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I'm planning on running an “experiment” when teaching my algorithms class this fall, with one very old, limited computer (main limiting factor is probably memory—possibly as low as 16KB) and one modern/standard one. The idea being to solve a problem with a polynomial one, running on the slow computer, and an exponential one on the fast one (and, of course, have the slow one win).

The problem is finding a suitable problem—one where the running times will be really different for instances of very limited size (and, preferably, where the data structures are quite simple; the primitive computer is … primitive). I originally thought about sorting algorithms (e.g., quadratic vs. linear), but that would require far too large instances (unless I went with bogosort, for example).

At the moment, the only (rather boring) example I've thought of is computing Fibonacci numbers the smart and the stupid way. It would be nice to have something a little less tired/overused, and preferably something (semi-)obviously useful. Any ideas/suggestions?

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  • $\begingroup$ Actually, I was planning on using the pseudopolynomial (“linear in Fibonacci rank”) and superexponential (recursive) solutions to the problem; the main point is the obvious difference in complexity, which lets the weaker computer win easily. $\endgroup$ – Magnus Lie Hetland Jun 25 '11 at 15:24
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    $\begingroup$ Bipartite maximum-weight matching (Hungarian vs. brute-force)? $\endgroup$ – Jukka Suomela Jun 25 '11 at 16:27
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An answer that somewhat generalizes Neel's comment is to look in the area of search and dynamic programming, which is full of wonderful algorithms that perform great if you memoize and terribly if you do not - even the boring factorial function you were thinking of falls in this category.

Of course, you will be limited by the memory ceiling on the slow computer, but I think that just means you have to be careful that you're sufficiently "mean" to the fast computer. Here are some specific ideas:

  • Given a large undirected graph, find a path between two points. The fast computer implements a (fair, or it might not terminate!) randomized search through the graph, whereas the slow computer calmly performs a breadth-first or depth-first search. You'd probably need to run this on multiple trials to ensure that the performance difference is noticable.
  • Get a directed graph and try to find the shortest path between two points: fast computer enumerates all acyclical paths (using the tortoise-and-hare cycle detection algorithm at every step, bwahahahaha) first, and the slow computer patiently runs single-source shortest path.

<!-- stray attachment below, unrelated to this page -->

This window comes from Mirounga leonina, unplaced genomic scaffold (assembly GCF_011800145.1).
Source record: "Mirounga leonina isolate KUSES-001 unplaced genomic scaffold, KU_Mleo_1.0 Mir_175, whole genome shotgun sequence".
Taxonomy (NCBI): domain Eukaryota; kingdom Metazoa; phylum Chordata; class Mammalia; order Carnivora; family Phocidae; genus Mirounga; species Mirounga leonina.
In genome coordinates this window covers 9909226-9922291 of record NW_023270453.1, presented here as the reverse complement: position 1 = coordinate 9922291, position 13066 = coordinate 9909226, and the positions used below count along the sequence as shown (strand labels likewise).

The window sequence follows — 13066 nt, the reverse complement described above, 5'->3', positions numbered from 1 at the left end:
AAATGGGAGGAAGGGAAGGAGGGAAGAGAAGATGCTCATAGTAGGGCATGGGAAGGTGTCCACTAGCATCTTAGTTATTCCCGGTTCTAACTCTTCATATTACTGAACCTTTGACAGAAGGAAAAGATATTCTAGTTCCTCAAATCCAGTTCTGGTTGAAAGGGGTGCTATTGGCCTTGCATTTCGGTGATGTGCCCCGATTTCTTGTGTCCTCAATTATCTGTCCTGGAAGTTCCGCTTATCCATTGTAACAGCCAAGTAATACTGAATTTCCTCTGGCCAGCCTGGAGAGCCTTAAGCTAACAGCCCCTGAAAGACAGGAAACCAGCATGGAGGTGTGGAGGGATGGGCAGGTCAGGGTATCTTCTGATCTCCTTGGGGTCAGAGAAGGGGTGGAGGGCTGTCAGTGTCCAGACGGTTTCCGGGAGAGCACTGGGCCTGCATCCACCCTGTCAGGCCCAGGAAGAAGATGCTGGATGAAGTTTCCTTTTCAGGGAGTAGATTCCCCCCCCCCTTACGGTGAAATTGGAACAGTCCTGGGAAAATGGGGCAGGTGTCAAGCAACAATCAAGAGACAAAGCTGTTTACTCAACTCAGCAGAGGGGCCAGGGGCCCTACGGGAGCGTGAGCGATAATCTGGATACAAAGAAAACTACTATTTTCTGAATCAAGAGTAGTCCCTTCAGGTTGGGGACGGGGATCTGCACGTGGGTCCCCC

• The edit distance algorithm? Any more-naive-than-dynamic-programming algorithm is probably going to completely choke here.

One last idea is that you could try some algorithms in Prolog with and without an (unnecessary) occurs-check. But if you show those students how wonderful it is that Prolog without a semantically meaningful occurs-check is faster, I will cry. Also, this is usually a linear-vs-quadratic not polynomial-versus-exponential.

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You could do regular expression matching. A naive backtracking matcher can easily be pushed into exponential behavior on inputs that a smarter matcher can handle in linear time.

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Try counting perfect matchings in planar graphs, a problem that should be easy to explain. In the planar case, the Fisher-Kastelyen-Temperley algorithm solves it in polynomial time, whereas for general graphs the problem is #P-complete, i.e. probably no faster way than to do brute force counting. Simply run FKT on the slow machine and brute force counting on the fast one.

(This is also a related question.)

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If you are teaching algorithms I think you should do something simple, that illustrates the idea. I think that your sorting algorithm idea is a very good one and probably work if you try non-recursive algorithms in the primitive computer.

I'm currently comparing sorting algorithms and I have Heap Sort running with 17,000 elements on a computer with 32kb ram.

I would try insertion sort vs Heap Sort.

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  • $\begingroup$ But insertion sort of 17000 elements on a modern computer is pretty fast. (The question already alludes to this.) $\endgroup$ – Radu GRIGore Jun 26 '11 at 23:21

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